The south garden is shaping up well.  Today I made a cutting of the scarlet inflorescence of the Costus woodsonii ( see picture to the right).  The scarlet cones can last for a week or more and thus ideal as cut flowers.  Then I saw a blooming red rose.  It matched well with the scarlet colour of the costus.  Without thinking further I plunged both of them inside  yesterday's glass vase and thus recycled yesterday's variegated leaves of the Ctenanthe pilosa. It interesting to see the leaves still looking fresh today.  Such a simple and fast composition  deserves a rapid title I think.....Two Hearts 

Sunday, May 31, 2009

Full of Luck - Sepenuh-penuhnya!

Arrangement # 139

THe Malays call the Eurcyles amboinensis plant as 'Sepenuh' and is said to bring good luck especially when it flowers. Eurcyles amboinensis is also known as Proiphys amboinensis.  For one thing it is difficult to flower.  Conditions must be ideal. That must be it for the last one week!.  The weather in Kuching was hot yet it rained almost all evenings and there again was accompanied with thunder and lots of lightning effects.  Thus I have been enjoying the white flowers of this beautiful tropical lily plant.  Its wide heart-shaped leaves are dark green and glossy.  I managed to propagate about ten now vegetatively  i.e. splitting its tubers.  Today I decided to team it up with the magical white and green leaves of the Ctenanthe pilosa which is slowly growing into a big clump. The Ctenanthe is related to the 'maranta' and ' calathea' species. 
Today's composition look clean and simple, and would just call it....Plain Lucky.

Monday, May 25, 2009

Lovely Pink and Orange Flowers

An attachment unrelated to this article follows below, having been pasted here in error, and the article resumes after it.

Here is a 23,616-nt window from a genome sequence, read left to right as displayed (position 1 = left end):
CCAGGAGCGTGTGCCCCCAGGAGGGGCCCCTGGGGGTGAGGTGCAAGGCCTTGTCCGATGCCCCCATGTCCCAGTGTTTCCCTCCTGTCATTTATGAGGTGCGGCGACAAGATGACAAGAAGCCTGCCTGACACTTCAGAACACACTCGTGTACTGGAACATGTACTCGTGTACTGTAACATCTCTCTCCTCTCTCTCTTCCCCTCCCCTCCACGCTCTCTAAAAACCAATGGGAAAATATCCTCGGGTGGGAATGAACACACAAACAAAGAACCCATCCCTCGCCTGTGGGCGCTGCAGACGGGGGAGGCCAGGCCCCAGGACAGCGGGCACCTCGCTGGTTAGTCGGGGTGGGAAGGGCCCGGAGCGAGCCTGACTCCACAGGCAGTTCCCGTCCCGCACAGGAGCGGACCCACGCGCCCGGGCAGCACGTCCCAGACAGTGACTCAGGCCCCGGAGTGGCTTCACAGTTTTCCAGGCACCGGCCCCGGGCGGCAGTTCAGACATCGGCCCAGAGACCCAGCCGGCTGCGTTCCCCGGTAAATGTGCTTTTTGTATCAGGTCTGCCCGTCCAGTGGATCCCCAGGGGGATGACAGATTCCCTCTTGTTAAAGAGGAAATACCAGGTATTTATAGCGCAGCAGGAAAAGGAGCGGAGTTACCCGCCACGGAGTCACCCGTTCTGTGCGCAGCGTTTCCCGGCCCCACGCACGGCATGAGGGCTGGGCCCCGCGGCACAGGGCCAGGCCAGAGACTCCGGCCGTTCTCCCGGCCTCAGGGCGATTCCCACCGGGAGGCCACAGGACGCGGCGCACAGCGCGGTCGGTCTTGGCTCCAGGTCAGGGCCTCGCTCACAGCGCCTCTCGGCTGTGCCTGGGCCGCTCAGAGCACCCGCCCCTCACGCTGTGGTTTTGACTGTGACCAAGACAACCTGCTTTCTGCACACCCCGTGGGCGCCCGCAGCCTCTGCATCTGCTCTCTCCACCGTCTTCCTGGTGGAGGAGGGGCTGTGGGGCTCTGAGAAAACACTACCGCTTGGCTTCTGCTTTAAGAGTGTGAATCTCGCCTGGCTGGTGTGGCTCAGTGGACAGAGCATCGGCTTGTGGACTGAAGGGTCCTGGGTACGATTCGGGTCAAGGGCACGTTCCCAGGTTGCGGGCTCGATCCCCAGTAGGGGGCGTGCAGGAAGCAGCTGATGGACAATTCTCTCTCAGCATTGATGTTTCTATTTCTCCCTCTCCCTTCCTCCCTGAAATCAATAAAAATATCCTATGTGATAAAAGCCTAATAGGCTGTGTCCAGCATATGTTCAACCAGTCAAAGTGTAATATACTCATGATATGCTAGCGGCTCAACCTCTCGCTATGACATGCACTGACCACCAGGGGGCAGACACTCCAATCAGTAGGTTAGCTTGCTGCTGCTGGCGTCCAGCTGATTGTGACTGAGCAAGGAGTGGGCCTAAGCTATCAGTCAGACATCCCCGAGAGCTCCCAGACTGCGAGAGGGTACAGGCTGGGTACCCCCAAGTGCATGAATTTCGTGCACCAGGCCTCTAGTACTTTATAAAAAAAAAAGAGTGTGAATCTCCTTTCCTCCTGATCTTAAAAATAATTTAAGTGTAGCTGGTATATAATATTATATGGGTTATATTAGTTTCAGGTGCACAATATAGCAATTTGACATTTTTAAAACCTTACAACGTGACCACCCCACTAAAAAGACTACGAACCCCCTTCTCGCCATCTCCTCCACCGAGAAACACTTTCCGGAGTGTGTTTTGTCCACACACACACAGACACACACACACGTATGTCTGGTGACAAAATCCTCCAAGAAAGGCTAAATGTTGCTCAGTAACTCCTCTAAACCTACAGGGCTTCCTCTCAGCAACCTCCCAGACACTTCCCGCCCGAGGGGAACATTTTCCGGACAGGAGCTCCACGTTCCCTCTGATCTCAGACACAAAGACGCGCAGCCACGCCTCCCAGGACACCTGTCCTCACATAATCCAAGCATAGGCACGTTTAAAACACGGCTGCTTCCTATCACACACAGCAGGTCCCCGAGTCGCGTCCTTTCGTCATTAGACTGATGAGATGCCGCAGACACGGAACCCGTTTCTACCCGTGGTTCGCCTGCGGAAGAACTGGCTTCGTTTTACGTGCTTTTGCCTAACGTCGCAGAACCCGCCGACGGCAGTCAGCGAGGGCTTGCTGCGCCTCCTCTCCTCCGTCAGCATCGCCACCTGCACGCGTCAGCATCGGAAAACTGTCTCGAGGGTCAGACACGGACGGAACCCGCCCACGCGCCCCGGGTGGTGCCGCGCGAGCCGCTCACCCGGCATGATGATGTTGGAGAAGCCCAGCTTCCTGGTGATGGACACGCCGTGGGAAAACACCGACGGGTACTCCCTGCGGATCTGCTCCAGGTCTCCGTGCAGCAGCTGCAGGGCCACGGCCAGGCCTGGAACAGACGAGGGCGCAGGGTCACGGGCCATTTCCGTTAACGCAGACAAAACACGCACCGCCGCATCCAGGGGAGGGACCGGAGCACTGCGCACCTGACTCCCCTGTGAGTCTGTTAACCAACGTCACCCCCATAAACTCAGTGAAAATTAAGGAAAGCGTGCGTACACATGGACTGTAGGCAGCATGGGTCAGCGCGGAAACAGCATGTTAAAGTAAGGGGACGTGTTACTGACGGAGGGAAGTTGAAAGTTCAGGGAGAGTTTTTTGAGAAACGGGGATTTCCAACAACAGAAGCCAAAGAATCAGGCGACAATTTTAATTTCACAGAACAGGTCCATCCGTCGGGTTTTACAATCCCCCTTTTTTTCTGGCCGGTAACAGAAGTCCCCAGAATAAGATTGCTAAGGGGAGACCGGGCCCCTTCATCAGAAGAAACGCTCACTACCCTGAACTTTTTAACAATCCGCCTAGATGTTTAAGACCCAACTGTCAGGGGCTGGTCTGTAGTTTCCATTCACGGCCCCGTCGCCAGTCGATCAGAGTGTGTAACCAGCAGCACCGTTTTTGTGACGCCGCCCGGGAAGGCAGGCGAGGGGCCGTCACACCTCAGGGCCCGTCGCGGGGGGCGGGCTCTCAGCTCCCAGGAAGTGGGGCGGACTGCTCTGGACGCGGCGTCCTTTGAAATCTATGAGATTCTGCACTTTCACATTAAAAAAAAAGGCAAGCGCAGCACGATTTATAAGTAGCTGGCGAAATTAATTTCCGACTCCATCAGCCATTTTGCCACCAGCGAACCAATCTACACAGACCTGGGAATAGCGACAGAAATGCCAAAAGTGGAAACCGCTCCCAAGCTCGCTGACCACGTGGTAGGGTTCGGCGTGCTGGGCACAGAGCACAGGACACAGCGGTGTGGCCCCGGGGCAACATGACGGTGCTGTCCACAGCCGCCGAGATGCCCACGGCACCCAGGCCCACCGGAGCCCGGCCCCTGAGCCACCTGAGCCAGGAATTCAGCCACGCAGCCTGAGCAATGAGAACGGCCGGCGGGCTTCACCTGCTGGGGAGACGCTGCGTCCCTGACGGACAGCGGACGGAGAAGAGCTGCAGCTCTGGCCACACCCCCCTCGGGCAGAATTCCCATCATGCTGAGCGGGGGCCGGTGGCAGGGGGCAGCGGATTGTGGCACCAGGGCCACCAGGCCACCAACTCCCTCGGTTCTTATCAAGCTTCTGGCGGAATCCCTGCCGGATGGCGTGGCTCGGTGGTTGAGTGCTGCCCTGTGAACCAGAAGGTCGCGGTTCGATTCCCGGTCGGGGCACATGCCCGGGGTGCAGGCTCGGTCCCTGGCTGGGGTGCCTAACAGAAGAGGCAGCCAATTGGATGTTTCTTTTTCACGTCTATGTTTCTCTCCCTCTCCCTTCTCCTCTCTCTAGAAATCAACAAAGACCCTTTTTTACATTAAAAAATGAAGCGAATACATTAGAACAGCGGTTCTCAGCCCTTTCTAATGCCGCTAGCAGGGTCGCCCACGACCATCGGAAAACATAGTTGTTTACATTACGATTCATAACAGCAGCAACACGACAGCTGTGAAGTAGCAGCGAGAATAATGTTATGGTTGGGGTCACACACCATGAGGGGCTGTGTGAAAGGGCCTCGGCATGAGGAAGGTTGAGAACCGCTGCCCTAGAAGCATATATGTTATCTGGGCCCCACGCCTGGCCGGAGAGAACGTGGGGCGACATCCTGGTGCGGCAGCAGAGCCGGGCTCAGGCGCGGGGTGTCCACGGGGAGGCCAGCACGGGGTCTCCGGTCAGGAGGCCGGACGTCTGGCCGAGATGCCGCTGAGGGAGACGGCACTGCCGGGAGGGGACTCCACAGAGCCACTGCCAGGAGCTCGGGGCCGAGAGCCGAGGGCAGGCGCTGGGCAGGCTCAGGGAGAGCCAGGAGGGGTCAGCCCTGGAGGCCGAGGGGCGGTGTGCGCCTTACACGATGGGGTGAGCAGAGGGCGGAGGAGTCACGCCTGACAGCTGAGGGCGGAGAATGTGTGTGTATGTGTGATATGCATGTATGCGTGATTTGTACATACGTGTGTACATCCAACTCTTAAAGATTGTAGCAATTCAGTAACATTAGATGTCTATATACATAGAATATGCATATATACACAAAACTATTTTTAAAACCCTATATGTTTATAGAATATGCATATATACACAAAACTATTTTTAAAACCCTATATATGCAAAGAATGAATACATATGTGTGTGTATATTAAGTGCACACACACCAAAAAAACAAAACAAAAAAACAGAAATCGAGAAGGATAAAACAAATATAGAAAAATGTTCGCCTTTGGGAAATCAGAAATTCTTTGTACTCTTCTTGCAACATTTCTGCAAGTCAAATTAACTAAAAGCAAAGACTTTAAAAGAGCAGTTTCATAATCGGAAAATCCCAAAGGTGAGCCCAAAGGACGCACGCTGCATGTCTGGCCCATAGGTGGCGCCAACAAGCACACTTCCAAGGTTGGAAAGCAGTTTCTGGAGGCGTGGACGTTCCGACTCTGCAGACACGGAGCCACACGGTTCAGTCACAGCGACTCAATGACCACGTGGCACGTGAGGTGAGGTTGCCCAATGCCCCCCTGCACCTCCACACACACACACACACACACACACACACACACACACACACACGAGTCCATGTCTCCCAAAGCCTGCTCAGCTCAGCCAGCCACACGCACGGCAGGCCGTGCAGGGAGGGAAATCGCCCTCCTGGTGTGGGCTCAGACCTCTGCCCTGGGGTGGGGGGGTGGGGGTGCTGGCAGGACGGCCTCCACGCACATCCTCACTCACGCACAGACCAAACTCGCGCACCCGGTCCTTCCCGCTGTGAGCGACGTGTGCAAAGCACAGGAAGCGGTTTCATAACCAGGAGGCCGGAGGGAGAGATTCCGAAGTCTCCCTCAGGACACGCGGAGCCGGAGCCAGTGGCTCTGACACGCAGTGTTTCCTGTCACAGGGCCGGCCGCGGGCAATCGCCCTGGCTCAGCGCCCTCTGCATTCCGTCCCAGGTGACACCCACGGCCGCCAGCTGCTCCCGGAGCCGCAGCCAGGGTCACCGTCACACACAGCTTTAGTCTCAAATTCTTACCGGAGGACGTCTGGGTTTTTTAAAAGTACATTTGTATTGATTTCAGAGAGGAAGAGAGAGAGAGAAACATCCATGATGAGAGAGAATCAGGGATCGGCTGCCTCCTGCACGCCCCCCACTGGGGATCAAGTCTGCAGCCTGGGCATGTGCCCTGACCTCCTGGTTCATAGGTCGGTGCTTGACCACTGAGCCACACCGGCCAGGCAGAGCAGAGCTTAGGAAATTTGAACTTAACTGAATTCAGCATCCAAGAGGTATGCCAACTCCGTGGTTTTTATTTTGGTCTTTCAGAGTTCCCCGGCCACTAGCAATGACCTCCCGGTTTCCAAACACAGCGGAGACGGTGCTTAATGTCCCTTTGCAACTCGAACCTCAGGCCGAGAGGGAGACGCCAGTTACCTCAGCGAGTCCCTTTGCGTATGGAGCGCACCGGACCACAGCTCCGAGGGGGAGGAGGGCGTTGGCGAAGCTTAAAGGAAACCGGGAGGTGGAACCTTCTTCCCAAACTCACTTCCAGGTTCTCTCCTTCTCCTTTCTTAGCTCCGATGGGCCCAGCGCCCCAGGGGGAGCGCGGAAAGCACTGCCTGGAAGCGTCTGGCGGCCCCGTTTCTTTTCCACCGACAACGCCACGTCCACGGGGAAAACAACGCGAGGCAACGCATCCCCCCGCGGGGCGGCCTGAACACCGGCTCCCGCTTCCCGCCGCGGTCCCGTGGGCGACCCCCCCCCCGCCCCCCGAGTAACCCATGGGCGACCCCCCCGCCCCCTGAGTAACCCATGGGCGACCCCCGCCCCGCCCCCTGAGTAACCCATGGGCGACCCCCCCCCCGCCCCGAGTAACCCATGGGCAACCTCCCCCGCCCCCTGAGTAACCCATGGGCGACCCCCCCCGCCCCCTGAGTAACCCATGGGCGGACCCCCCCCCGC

Today I noticed the cannas are looking good. Since about two months ago I have collected two varieties that I think are excellent for their colours and dwarf-like qualities. They are the pink and orange variety. Cannas love manure as fertiliser and since last month ago the heavy application has done a good job of producing healthy plants with stalks in heavy flowering as can be seen in the picture below.
Thus I had in mind early in the morning to make cuttings of them for today's display. What other plants should I add to the company? The brown bracts of the Calathea lutea looked wonderful to match with the brown vase. Then while walking around for another candidate the fragrant flowers of the pink frangipani stole my senses. In they go. The inset shows the brown vase displayed at the front garden.

View of South Garden (the front portion) with orange canna hybrid in the foreground.

Today, like most days of April and May the weather in Kuching is hot and sunny though it is very likely to rain here in the afternoon even in light showers. It does rain mostly at night too and all these occasional rains have made the plants this month healthy and strong. Other plants that are growing profusely in the garden right now are the multi-coloured foliage of the coleus of which I have collected about 12 varieties so far. Collecting these varieties in Kuching is not a problem at all because the flower market at Satok Sunday market has abundant supplies of them. This is peculiarly Kuching and is probably due to the fact that there are many protocol activities in Kuching that require ornamental plants for official functions. ( Note the colourful coleus foliage towards left of the pink canna above)
Arrangement # 138

In the above picture I have display the arrangement indoors.
The overall effect is lovely. Therefore would name this composition...Colour me Lovely.

Sunday, May 24, 2009

Red Fountains in the Sunset